However, it could be more secure. Your data may be transmitted over a secure connection, but the data itself is not encrypted for the journey. You don’t get this with most cloud storage providers (including Dropbox), either, but encrypting your data before it leaves your computer is probably as secure as you can make your data, and Pogoplug does not go that far.

Should you use Pogoplug?

Yes. At a minimum, Pogoplug is a great remote backup option. It is also a great option for a home file server for all your family’s music, photos, and other stuff you want to share with family.

As a business tool, whether you should use the Pogoplug depends on how you want to manage files. If you want people to be able to work on the file locally, on their computer, and tote those files around, you may be happier with a file sync tool like Dropbox. If you want to centralize data for enhanced security and ease of access from any computer—not just the few you approve—then Pogoplug is the superior option.

I am on the fence. Dropbox has been an outstanding file server replacement for my firm for the last few years, but I do not think it scales well beyond a few employees, and those employees must be tech-savvy to be trusted taking so much client information out of the office. Pogoplug is a great, IT-less option for a growing firm that wants extra security, but is not ready for more-expensive remote access solutions. It is also relatively cost-effective. Dropbox starts at $99 per year, and a “real” file server costs hundreds or thousands to maintain. By comparison, Pogoplug pays for itself pretty quickly. For all these reasons, chances are good we will adopt Pogoplug—or something like it—in the near future.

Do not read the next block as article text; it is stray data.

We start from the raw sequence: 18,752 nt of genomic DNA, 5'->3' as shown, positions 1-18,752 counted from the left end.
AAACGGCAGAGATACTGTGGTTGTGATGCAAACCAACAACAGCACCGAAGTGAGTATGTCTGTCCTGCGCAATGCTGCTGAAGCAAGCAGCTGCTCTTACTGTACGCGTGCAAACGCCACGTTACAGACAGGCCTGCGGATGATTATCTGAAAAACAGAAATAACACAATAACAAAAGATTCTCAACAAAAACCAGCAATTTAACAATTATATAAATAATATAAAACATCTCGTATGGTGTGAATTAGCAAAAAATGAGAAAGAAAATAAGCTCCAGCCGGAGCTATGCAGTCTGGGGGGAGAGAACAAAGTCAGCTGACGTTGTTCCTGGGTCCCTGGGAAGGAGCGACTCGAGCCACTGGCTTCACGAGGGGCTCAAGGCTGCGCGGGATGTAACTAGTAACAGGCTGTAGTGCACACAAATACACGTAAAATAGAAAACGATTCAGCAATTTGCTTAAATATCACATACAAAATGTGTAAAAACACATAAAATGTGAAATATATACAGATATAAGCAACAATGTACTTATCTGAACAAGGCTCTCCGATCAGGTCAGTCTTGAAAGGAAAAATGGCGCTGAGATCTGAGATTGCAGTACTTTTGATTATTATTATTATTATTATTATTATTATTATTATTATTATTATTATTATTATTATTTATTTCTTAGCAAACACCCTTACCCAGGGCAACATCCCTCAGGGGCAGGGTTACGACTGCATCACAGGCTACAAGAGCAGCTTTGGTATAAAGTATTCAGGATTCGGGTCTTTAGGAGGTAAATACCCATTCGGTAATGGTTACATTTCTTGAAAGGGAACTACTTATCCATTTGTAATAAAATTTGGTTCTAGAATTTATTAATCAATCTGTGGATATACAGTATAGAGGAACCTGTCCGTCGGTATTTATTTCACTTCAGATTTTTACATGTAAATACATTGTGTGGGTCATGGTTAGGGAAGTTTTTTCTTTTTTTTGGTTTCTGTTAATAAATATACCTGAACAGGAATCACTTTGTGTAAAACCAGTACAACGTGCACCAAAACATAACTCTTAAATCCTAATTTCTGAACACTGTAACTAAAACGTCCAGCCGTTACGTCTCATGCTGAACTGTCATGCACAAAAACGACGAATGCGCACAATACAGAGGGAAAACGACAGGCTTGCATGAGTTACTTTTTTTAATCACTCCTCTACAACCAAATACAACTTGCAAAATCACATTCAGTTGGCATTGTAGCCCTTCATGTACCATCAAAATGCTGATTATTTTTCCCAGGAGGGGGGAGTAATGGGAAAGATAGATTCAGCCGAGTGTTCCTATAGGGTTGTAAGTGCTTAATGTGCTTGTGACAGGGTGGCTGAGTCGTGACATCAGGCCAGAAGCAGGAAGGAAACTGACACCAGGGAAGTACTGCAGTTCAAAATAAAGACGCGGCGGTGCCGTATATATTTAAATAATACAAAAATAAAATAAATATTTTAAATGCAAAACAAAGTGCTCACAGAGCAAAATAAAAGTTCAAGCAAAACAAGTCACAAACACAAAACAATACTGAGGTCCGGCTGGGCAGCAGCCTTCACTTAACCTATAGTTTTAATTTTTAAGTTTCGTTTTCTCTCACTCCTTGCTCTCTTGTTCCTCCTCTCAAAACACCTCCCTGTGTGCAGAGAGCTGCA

1. So if I buy one of these to use at my office, and also buy one for my home office, I can use the one in my home office as an offsite backup?

    What I would like to do is have an external drive at work, and an external drive at home. Then I could work on my files at home just as easily as I could at work. I know this product makes it so that you can access it online as well, but the reason I am looking into this type of setup is so that I could have the local speeds, and have a backup just in case of a failure.

    Is this a possible setup with this device?

    • Sam Glover Sam Glover says:

      Yes. However, if you have only one, you can still work on your files at home just as easily as you can at work. The Pogoplug Drive software sets you up with a drive. You access it over the web, yes, but you can open files by double-clicking, edit, and save, just as if they were on your hard drive. You could probably even move your My Documents folder to your Pogoplug, if you wanted to.

  2. LD says:

    Similar question to Craig’s as I’m just trying to make sure this will do what I need. I have an office that I rent from a larger firm. I use THEIR wired internet connection, with my own wireless router plugged in to their network, so that I have wifi and filesharing within my own office. If I connect a USB drive and a PogoPlug to my own router, will I still be able to access it as a “file server” when I am home or outside of the office without having to do anything with my landlord’s network, which is what my router is connected to? Or will my landlord have to make adjustments to their firewall (port forwarding, etc) in order for me to access my “file server”?

    • Sam Glover Sam Glover says: